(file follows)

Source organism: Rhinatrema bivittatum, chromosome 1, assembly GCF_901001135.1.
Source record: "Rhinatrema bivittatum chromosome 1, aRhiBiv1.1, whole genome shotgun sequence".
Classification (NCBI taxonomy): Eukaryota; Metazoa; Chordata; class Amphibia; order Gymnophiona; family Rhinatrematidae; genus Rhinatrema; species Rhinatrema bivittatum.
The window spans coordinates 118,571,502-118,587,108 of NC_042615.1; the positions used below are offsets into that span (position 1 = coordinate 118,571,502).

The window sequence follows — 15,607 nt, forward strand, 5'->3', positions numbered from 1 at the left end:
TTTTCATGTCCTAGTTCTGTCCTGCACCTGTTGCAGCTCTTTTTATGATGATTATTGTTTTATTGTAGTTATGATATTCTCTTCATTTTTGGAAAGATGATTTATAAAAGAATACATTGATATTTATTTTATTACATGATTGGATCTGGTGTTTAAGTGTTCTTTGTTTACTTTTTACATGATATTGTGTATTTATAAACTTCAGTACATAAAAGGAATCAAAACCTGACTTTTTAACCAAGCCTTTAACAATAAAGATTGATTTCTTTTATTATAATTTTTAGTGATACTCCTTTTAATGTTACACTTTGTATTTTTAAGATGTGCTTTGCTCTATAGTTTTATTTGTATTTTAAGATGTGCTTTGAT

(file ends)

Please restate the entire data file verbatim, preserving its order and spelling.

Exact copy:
Source organism: Rhinatrema bivittatum, chromosome 1, assembly GCF_901001135.1.
Source record: "Rhinatrema bivittatum chromosome 1, aRhiBiv1.1, whole genome shotgun sequence".
Classification (NCBI taxonomy): Eukaryota; Metazoa; Chordata; class Amphibia; order Gymnophiona; family Rhinatrematidae; genus Rhinatrema; species Rhinatrema bivittatum.
The window spans coordinates 118,571,502-118,587,108 of NC_042615.1; the positions used below are offsets into that span (position 1 = coordinate 118,571,502).

The window sequence follows — 15,607 nt, forward strand, 5'->3', positions numbered from 1 at the left end:
TTTTCATGTCCTAGTTCTGTCCTGCACCTGTTGCAGCTCTTTTTATGATGATTATTGTTTTATTGTAGTTATGATATTCTCTTCATTTTTGGAAAGATGATTTATAAAAGAATACATTGATATTTATTTTATTACATGATTGGATCTGGTGTTTAAGTGTTCTTTGTTTACTTTTTACATGATATTGTGTATTTATAAACTTCAGTACATAAAAGGAATCAAAACCTGACTTTTTAACCAAGCCTTTAACAATAAAGATTGATTTCTTTTATTATAATTTTTAGTGATACTCCTTTTAATGTTACACTTTGTATTTTTAAGATGTGCTTTGCTCTATAGTTTTATTTGTATTTTAAGATGTGCTTTGAT